I’m not suggesting that women here have historically been weak or silent but, somewhere along the line, many women felt left behind and never caught up and these are the women I want to listen to. These are the stories I want to play a part in telling – words with a purpose.
Importantly, several accounts for ‘Unheard Voices’ are from those affected by state violence, highlighting the continuing failure of the British state in dealing with historical cases.
These include daughters of Sammy Devenny, the first person to die in the Troubles after a savage RUC beating. Colette O’Connor (née Devenny) says the family have never been able to grieve properly, having never been told the truth about Sammy’s death. She says: ‘It’s still too painful because nothing has ever been explained. It annoys me that people - politicians - think you can brush things under the carpet. You can’t. Too many people here need answers, and that should be made a priority.’
This frustration is visible elsewhere, too. When I organised the island-wide ‘In Their Footsteps’ campaign on behalf of the Bloody Sunday Trust and the Pat Finucane Centre for Human Rights, I met scores of families who shared similar feelings of hurt and abandonment - by history, by their community, and by the British government.
The campaign invited bereaved and affected families from across Ireland to contribute a pair of shoes representing their loved ones, creating a sea of shoes in cities like Derry, Dublin, Belfast and London.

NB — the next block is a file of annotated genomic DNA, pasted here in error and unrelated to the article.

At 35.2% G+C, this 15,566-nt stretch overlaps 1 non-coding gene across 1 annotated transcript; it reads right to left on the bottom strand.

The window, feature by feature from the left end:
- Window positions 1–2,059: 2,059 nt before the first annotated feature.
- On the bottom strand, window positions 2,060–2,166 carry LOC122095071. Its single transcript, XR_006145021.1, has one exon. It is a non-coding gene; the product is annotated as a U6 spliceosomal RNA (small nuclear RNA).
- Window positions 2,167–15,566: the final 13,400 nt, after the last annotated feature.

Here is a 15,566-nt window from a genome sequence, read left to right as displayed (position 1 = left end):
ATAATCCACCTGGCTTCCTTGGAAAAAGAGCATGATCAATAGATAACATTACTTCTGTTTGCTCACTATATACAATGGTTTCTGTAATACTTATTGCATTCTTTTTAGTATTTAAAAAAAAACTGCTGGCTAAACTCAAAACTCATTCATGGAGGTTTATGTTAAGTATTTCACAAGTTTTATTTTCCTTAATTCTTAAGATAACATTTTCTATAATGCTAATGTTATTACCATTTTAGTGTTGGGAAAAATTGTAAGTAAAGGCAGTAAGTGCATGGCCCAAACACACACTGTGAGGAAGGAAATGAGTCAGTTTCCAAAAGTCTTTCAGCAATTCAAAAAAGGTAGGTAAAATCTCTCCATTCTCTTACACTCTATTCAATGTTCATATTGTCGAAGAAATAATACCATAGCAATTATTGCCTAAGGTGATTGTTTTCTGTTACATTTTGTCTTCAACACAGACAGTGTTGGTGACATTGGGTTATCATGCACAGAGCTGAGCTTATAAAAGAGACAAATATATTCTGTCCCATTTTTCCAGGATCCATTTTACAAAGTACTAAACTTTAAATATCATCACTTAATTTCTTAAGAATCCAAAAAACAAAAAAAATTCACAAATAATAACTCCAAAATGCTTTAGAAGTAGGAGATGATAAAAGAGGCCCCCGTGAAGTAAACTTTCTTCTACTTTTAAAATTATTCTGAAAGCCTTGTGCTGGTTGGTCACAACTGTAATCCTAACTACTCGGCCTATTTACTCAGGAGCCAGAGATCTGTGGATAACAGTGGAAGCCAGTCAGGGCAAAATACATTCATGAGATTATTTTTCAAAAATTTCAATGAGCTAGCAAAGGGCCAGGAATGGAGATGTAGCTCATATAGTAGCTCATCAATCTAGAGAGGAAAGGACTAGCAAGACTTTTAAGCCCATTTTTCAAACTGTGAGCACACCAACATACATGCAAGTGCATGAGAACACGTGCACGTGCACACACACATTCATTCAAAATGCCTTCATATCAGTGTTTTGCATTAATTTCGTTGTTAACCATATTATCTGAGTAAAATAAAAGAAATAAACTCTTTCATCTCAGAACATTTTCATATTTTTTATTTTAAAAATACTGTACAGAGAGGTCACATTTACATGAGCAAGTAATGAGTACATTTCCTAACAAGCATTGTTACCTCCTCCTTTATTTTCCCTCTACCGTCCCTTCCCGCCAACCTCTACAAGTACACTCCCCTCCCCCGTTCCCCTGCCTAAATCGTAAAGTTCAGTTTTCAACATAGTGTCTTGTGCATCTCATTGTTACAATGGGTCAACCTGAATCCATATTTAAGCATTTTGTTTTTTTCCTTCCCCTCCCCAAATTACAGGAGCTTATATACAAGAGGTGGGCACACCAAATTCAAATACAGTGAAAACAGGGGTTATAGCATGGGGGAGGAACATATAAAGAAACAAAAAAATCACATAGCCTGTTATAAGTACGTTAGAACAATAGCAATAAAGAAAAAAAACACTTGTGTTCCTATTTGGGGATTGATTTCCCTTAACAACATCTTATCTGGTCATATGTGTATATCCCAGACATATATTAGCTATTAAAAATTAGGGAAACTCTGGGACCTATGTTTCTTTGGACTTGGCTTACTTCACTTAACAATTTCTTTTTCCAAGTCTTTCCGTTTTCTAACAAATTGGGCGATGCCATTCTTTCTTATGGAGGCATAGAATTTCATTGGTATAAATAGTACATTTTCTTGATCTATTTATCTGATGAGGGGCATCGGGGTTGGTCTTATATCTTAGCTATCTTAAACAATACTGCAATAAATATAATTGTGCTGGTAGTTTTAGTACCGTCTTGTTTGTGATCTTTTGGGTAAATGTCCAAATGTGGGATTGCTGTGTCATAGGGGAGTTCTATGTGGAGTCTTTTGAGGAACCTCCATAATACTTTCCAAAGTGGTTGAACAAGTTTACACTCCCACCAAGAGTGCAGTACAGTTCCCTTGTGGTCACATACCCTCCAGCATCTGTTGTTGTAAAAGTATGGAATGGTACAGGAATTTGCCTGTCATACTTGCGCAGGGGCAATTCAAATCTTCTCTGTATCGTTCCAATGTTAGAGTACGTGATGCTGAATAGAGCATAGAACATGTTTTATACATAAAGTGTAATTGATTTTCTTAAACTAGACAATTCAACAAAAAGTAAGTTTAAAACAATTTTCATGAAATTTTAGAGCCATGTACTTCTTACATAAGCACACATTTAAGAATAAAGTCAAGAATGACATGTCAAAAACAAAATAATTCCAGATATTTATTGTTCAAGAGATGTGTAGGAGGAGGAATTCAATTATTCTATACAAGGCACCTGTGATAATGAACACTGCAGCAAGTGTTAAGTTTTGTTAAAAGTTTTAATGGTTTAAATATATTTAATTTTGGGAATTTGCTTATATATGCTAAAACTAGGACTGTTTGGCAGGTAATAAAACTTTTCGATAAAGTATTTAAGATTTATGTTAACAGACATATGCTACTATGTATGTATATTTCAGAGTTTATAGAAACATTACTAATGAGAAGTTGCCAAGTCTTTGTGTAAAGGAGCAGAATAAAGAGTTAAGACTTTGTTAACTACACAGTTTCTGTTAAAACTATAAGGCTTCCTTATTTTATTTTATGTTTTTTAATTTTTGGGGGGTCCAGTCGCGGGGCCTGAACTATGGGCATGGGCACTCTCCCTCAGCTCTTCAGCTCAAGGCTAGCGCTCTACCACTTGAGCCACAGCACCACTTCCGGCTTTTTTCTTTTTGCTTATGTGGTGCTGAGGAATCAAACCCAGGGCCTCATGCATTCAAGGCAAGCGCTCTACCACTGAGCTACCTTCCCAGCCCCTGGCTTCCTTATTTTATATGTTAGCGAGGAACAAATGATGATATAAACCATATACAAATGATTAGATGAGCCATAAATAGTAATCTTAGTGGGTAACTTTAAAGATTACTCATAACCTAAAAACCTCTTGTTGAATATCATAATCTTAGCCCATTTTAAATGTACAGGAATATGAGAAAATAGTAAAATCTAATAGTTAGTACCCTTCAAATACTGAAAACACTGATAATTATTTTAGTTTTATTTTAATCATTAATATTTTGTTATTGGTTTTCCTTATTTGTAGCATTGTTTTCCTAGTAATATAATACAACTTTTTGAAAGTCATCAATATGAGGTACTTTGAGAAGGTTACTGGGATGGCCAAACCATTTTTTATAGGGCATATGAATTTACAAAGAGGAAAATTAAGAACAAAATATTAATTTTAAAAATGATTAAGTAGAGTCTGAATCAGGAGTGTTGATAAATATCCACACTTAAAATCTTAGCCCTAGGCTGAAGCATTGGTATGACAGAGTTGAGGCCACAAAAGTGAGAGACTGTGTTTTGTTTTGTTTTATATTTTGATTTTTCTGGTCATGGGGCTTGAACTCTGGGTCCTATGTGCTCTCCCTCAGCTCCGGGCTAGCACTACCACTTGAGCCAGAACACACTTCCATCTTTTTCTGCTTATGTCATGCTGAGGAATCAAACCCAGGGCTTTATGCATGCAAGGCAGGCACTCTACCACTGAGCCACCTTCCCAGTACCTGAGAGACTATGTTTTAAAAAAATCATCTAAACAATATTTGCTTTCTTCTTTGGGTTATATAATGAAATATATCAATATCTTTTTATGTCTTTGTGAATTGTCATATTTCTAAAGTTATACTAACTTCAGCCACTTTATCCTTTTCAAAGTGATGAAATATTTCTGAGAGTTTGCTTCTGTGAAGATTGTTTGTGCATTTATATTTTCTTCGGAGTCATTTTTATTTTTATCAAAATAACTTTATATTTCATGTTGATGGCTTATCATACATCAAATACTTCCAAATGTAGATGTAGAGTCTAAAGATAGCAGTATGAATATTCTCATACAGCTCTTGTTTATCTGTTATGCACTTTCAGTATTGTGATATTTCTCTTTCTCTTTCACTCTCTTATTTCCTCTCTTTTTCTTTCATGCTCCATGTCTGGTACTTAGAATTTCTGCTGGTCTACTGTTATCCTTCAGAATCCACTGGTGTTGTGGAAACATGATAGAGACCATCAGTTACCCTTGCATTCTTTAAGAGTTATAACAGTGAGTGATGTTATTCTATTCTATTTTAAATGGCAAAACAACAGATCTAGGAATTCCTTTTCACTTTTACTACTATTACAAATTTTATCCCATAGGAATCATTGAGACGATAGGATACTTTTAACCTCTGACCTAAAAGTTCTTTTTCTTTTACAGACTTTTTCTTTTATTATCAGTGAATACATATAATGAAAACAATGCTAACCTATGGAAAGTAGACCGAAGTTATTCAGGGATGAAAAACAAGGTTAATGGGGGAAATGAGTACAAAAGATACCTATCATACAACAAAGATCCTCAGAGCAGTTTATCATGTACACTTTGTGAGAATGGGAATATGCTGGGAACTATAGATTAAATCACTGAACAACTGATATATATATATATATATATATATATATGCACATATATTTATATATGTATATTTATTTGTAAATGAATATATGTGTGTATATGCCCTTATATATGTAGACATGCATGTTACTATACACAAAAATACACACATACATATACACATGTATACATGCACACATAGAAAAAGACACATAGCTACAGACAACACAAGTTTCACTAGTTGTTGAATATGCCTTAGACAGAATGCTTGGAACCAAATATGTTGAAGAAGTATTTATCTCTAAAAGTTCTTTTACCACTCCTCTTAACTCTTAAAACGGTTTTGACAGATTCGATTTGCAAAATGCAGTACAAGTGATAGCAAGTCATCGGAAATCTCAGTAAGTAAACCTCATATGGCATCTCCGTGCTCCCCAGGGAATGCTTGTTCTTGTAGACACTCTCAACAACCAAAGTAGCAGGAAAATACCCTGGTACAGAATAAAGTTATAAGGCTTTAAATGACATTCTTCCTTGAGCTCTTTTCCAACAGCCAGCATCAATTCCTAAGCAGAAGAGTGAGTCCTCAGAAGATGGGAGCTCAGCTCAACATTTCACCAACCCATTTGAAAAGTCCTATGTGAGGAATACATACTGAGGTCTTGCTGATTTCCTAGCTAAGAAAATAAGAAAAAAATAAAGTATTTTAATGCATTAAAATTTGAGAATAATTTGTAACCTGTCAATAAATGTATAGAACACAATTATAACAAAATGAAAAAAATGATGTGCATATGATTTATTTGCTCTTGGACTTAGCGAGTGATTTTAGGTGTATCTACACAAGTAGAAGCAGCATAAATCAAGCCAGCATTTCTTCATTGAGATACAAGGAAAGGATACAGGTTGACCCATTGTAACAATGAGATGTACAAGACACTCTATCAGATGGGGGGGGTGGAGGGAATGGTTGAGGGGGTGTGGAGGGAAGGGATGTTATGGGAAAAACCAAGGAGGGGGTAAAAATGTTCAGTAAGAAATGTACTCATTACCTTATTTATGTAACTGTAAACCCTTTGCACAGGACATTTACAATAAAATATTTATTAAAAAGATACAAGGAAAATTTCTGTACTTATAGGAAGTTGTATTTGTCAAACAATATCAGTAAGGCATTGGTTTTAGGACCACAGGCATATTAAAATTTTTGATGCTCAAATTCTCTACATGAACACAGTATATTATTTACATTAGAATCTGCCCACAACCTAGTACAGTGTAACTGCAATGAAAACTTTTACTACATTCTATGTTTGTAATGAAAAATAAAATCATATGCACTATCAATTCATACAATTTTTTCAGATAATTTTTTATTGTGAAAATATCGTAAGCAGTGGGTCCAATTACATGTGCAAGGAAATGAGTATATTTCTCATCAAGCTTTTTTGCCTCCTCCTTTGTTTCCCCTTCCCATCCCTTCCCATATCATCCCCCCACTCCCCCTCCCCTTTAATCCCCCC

The most powerful thing about the campaign was the collective remembering that took place between strangers.
Hundreds of families got involved and many I spoke to throughout the day spoke of their comfort in talking to others and realising they weren’t alone.
It gave families a rare opportunity to tell their stories to passers-by, press and other campaigners. This campaign continues today and invites all families and individuals to contribute to its growing, incredibly moving, exhibition.
Clearly, individual families want different things. Of primary importance is the need for an independent mechanism for dealing with the past, something that addresses the needs of families first and foremost.
Many cases in the North have never been properly investigated or had any official investigation whatsoever. An impartial, thorough investigation to establish facts is long overdue, particularly for family members and victims who are not getting any younger.
I include my own family in this category, having watched my aunts and uncles campaign tirelessly to clear the name of my seventeen-year- old uncle, Jackie Duddy - he first person to die on Bloody Sunday.
Those same campaigning aunts and uncles are now greying pensioners and it is only now - forty-five years later - that the police have conducted the first ever murder investigation into Bloody Sunday.
My family was fortunate in that we had an inquiry and we received some semblance of truth. Many more need answers.
There is a great need for transparency. People need clarification and the truth about their own injuries or the deaths of loved ones - much of which could be contained in classified Ministry of Defence files.